August 8, 2001
Federal Reserve Districts
|Skip to content
The District's economy has been generally sluggish since the last report, with the notable exception of housing. Overall business costs remain subdued, aside from sharp increases in utility and medical costs, and prices of final goods and services appear to have decelerated. Labor markets have eased, especially in manufacturing and financial services; however, hiring activity remains fairly brisk in a number of other service industries. Retail business remained soft in June and July, with general merchandise chains reporting year-over-year declines in comparable-store sales. A number of contacts say they are making a concerted effort to reduce inventories. Retail prices are said to be down slightly.
Housing markets throughout the District continue to show considerable strength, with second-quarter selling prices in most areas running well ahead of a year ago. In contrast, commercial real estate markets slackened substantially in the second quarter -- particularly in New York City, where availability rates have risen sharply and asking rents have fallen. Similarly, Manhattan's hotel occupancy rate fell to a six-year low in the second quarter, while room rates registered their steepest decline in nearly ten years. Finally, bankers report an increase in consumer delinquency rates, steady loan demand, and some tightening in credit standards, except on home mortgages.
One large retail chain reports a moderate but noticeable pickup in sales from customers who have received their tax rebate, based on a preliminary survey of shoppers. However, most retail contacts expect the current round of tax rebates to have only a modest effect on sales.
While a few contacts report that inventories are a little high, most describe current levels as satisfactory -- largely due to steep markdowns. A number of retailers indicate a concerted effort to reduce inventories in response to diminished sales expectations, and most major chains are scaling back orders for the upcoming back-to-school and Christmas seasons. Both prices and merchandise costs were reported to be flat to down modestly, led by declines in apparel prices. A number of retailers say they are encountering rising costs of labor (especially medical insurance) and utilities.
Construction and Real Estate
The market for existing homes has continued to be quite firm since the last report. According to separate reports from a leading New York City appraisal firm and a local real estate board, prices of prime Manhattan co-ops and condos continued to edge up in the second quarter. Compared with a year earlier, selling prices were up considerably, although the number of transactions was down sharply. The market may have strengthened as the quarter went on, as a major Manhattan real estate firm reports that they sold more apartments in May and June than a year earlier, following sluggish activity in April; they also note that prices remained well above a year ago.
Single-family home sales across New York State were mixed but generally strong in the second quarter. The Albany and Buffalo areas, New York City and Long Island showed particular strength, with both unit sales and selling prices up substantially from a year earlier. In contrast, in the Rochester area, both unit sales and average selling prices were down from a year ago. There were signs of cooling in high-priced Westchester County -- unit sales were down sharply and price appreciation slowed from last year's double-digit rate. More generally, across the District, Realtors indicate that while the high end of the housing market has shown some softening, the market for starter homes is particularly strong.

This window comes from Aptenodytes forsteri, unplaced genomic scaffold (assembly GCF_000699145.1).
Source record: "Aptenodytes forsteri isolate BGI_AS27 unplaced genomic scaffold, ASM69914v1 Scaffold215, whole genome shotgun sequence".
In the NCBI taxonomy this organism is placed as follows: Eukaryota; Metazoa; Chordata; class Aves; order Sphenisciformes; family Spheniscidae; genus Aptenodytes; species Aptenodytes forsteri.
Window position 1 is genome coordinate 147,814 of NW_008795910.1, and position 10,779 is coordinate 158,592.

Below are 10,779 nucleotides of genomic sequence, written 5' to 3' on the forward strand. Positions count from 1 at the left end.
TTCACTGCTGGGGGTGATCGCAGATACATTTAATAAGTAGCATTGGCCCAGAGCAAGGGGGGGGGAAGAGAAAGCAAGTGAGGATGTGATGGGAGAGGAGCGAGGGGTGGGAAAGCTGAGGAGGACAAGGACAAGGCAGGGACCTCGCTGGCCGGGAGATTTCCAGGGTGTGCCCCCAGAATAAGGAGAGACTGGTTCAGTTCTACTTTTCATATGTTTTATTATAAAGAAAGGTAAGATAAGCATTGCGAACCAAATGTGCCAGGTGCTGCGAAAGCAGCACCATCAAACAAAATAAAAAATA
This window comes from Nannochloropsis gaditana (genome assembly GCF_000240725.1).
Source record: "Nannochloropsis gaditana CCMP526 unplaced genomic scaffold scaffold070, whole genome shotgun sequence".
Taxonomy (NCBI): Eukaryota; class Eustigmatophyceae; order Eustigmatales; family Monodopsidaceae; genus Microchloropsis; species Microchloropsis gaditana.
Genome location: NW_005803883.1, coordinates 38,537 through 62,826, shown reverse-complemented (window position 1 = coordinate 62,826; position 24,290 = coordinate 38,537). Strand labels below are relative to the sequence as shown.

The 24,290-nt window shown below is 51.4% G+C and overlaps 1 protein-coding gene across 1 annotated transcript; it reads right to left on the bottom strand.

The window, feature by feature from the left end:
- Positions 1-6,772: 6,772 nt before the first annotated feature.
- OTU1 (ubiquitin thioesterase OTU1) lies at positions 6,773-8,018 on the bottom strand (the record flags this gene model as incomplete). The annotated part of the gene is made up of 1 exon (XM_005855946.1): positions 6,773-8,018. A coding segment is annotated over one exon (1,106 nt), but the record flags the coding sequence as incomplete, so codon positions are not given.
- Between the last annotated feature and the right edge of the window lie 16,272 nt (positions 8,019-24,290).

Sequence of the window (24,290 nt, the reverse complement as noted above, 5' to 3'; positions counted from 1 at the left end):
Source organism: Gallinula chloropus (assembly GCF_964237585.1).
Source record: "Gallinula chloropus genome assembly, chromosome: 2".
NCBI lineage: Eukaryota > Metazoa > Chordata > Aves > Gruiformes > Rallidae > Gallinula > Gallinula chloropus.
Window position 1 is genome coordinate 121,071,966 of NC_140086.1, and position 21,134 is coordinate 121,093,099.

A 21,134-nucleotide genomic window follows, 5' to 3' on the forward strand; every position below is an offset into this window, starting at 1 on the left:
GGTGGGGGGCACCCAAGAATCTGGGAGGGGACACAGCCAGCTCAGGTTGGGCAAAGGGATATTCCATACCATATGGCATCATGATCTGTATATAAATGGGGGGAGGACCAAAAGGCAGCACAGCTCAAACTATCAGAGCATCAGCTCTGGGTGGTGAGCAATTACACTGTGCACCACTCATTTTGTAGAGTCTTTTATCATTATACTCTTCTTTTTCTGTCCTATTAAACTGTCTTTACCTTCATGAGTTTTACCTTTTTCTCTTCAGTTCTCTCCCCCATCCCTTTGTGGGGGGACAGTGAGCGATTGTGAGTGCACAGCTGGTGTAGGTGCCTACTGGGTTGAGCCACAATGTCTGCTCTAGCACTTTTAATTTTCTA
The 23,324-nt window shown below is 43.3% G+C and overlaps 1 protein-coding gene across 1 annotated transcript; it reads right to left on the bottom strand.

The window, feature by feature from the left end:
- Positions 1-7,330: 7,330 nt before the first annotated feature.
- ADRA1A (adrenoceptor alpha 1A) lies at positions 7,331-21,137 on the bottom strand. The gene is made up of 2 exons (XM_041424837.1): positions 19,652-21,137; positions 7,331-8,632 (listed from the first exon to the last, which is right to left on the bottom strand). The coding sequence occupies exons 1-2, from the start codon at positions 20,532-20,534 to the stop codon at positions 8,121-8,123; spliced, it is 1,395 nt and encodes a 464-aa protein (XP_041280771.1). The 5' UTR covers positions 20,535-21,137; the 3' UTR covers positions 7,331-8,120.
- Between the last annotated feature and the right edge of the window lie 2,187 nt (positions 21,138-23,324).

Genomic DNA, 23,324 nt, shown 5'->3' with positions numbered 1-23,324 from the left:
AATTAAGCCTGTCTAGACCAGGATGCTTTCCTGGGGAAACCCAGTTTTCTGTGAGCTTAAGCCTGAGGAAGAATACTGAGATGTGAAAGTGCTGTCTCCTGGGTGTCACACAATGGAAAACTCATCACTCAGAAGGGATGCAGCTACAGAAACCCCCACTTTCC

In sharp contrast with the residential sector, commercial real estate markets softened further in the second quarter. Manhattan's office market has slackened substantially: availability rates jumped by nearly two percentage points in the last three months and asking rents declined at a nearly 10 percent annual rate. The most dramatic weakening has occurred in the Midtown South area, where strong leasing demand from dot-coms had driven up prices in recent years.
Office markets in adjacent suburban areas have converged over the past year, with the slackest areas strengthening and the tightest areas weakening. For example, Westchester County's office vacancy rate fell from 15 percent in mid-2000 to 12 percent at the end of June. Over the same period, neighboring Fairfield County's rate jumped from 7 percent to 12 percent. In Long Island and northern New Jersey, vacancy rates have risen by about 2 percentage points over the past year, while asking rents were flat to up moderately. In northern New Jersey, a substantial volume of office space is expected to come onto the market in the year ahead, reflecting downsizing in the telecommunications industry.
Other Business Activity
Manhattan's hotel occupancy rate (seasonally-adjusted), fell to a six-year low of 80 percent in the second quarter, down from 84 percent in the first quarter and 89 percent a year ago. The average room rate was little changed on a quarterly basis but has fallen by about 5 percent over the past year. Although both occupancy rates and room rates are still considered to be at high levels, the declines over the past year are the steepest since 1991.
A number of New York State manufacturers indicate that weak export demand and increased import competition (mainly from Asia) are hurting overall sales. In addition, some firms are being hurt by a falloff in demand from customers in the telecommunications, high-tech, and steel industries.